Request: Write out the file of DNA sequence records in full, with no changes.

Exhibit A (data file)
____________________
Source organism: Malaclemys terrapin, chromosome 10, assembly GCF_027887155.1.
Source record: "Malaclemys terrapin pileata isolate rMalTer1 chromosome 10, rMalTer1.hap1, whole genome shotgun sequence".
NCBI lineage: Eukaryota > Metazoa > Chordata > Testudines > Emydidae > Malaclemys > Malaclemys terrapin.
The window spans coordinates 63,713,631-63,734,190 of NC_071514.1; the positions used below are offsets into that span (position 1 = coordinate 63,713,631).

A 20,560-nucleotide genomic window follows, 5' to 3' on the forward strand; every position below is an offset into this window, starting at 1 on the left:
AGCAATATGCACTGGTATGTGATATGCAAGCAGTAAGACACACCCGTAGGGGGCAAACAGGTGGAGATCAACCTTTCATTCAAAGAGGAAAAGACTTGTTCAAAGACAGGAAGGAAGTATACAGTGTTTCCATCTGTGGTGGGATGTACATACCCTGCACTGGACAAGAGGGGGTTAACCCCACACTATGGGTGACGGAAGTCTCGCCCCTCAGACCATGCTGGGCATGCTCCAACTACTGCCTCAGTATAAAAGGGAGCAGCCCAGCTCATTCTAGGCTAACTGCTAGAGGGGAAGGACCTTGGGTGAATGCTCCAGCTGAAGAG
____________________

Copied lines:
Source organism: Malaclemys terrapin, chromosome 10, assembly GCF_027887155.1.
Source record: "Malaclemys terrapin pileata isolate rMalTer1 chromosome 10, rMalTer1.hap1, whole genome shotgun sequence".
NCBI lineage: Eukaryota > Metazoa > Chordata > Testudines > Emydidae > Malaclemys > Malaclemys terrapin.
The window spans coordinates 63,713,631-63,734,190 of NC_071514.1; the positions used below are offsets into that span (position 1 = coordinate 63,713,631).

A 20,560-nucleotide genomic window follows, 5' to 3' on the forward strand; every position below is an offset into this window, starting at 1 on the left:
AGCAATATGCACTGGTATGTGATATGCAAGCAGTAAGACACACCCGTAGGGGGCAAACAGGTGGAGATCAACCTTTCATTCAAAGAGGAAAAGACTTGTTCAAAGACAGGAAGGAAGTATACAGTGTTTCCATCTGTGGTGGGATGTACATACCCTGCACTGGACAAGAGGGGGTTAACCCCACACTATGGGTGACGGAAGTCTCGCCCCTCAGACCATGCTGGGCATGCTCCAACTACTGCCTCAGTATAAAAGGGAGCAGCCCAGCTCATTCTAGGCTAACTGCTAGAGGGGAAGGACCTTGGGTGAATGCTCCAGCTGAAGAG